A new study revealed that arthritis patients who consume fish two times or more per week experience significantly lesser disease activity than those who did not eat fish.

The study, published in the journal Arthritis Care and Research, suggests that eating fish could help reduce the inflammation associated with rheumatoid arthritis activity.

"Fish consumption has been noted to have many beneficial health effects," said Dr. Sara Tedeschi, associate physician in rheumatology at Brigham and Women's Hospital and lead author of the study in a press release. "Our findings may give patients with rheumatoid arthritis a strong reason to increase fish consumption."

For the study, the researchers analyzed the data of 176 arthritis patients included in the Evaluation of Subclinical Cardiovascular Disease and Predictors of Events in RA (ESCAPE-RA) cohort study. The researchers used baseline food frequency questionnaire to determine how often each participant eat fish in the past year. Fishes that were included in the study were either prepared raw, steamed, broiled or baked. The researchers did not include shellfish and fish in mixed dishes or fried.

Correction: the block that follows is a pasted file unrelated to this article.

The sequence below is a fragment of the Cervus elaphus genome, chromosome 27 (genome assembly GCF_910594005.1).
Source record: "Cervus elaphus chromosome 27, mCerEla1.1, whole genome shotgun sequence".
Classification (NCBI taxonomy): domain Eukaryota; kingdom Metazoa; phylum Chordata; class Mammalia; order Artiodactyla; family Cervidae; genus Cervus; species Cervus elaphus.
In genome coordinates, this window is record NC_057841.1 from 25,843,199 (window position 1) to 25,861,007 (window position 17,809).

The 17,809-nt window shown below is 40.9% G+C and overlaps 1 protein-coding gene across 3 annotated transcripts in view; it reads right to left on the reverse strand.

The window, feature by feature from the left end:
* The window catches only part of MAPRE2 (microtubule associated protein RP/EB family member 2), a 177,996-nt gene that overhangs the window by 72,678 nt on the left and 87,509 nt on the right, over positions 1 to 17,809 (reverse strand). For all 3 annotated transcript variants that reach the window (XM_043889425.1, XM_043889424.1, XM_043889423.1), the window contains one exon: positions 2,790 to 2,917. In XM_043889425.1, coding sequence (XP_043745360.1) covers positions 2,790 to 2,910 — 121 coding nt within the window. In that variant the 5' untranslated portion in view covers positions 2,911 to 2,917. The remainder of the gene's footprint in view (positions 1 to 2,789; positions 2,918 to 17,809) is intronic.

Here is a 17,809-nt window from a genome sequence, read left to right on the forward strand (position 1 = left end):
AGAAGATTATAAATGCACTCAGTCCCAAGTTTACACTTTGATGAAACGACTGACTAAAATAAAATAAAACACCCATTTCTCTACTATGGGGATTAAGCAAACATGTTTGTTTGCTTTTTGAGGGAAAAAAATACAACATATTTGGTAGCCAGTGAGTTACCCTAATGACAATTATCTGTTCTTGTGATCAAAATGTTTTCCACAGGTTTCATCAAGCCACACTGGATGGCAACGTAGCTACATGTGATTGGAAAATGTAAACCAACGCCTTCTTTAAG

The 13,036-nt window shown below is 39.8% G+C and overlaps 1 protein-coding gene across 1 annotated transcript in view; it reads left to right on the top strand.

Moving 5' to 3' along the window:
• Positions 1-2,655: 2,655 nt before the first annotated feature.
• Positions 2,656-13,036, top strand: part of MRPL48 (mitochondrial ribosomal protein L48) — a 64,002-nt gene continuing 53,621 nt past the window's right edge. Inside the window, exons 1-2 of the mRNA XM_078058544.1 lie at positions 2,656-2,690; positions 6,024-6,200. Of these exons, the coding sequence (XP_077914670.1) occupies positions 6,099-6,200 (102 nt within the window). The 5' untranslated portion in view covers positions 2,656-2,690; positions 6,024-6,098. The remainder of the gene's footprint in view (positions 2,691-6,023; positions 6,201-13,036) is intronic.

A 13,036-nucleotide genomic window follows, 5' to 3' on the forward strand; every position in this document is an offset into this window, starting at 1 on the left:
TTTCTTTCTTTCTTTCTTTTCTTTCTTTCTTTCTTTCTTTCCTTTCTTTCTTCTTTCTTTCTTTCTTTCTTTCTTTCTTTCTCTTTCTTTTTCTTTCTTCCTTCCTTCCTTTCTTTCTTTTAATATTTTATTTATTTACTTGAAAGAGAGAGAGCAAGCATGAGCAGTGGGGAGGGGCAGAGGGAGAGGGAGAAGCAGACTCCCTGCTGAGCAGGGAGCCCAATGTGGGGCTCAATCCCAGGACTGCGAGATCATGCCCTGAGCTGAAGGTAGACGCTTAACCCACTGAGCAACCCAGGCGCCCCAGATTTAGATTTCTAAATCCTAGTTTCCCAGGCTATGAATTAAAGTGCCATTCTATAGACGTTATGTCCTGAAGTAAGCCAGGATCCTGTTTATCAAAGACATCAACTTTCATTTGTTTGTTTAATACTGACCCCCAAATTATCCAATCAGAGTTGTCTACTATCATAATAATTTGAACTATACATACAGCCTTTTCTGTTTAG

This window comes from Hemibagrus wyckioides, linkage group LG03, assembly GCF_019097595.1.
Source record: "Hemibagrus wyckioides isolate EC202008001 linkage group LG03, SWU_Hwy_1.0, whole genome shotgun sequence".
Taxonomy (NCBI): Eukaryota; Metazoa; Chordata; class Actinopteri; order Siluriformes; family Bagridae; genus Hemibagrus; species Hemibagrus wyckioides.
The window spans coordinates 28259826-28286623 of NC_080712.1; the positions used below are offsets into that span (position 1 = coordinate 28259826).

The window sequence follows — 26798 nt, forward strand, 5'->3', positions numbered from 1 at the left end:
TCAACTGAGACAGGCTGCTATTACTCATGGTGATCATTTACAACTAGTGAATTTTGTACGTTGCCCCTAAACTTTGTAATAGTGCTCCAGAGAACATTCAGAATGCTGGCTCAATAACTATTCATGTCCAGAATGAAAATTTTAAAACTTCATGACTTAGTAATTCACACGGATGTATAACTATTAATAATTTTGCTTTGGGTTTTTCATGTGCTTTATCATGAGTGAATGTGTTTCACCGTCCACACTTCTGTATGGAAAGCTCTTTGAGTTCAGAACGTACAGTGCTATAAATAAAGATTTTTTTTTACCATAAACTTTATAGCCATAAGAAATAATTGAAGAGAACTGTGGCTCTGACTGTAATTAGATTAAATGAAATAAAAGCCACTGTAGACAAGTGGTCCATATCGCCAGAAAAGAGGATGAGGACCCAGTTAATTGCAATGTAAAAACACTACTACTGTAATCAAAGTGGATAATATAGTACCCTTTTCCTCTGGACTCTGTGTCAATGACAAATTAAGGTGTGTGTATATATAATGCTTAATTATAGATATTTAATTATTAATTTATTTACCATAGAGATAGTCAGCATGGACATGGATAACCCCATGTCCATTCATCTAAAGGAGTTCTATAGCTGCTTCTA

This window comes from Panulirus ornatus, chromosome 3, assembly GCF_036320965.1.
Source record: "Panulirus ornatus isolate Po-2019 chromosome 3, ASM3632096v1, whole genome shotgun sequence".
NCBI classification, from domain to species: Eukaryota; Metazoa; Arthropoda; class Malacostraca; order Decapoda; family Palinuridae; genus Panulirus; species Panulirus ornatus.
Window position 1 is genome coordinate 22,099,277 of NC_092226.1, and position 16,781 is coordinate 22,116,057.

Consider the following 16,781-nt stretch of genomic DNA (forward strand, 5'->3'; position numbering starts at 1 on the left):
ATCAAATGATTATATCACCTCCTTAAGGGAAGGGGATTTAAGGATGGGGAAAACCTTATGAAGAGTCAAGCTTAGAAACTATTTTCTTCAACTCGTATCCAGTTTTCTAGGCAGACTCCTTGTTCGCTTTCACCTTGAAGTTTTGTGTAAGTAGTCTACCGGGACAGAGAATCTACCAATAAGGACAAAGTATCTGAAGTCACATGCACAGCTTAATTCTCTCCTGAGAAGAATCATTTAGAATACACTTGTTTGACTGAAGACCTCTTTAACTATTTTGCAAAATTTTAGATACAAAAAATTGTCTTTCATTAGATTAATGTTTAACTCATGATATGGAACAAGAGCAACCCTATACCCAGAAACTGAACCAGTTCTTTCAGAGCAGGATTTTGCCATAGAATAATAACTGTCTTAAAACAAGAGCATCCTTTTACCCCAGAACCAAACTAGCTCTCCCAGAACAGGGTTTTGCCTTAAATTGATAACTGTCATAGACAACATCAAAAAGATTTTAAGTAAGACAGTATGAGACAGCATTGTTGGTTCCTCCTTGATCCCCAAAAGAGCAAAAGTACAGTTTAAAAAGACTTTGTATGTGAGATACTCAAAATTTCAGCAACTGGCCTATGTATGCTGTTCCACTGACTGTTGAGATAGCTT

The researchers observed that the participants who reported eating fish two or more times every week have lower disease-activity scores than those who did not. The disease-activity score measures the levels of inflammation biomarkers in the blood of the patient, as well as the number of swollen and tender joints the patient has.

Interestingly, the researchers noted a graded association between the amount of fish consumed and the level of disease activity. They found that the increasing servings of fish resulted to lower levels of disease activity.

Fish is known to be a good source of Omega-3 fatty acids, a type of fat with anti-inflammatory properties. Previous studies already showed that taking fish oil supplement could help patients with rheumatoid arthritis. Fish oil supplements, just like real fish, are rich in omega-3 fatty acids.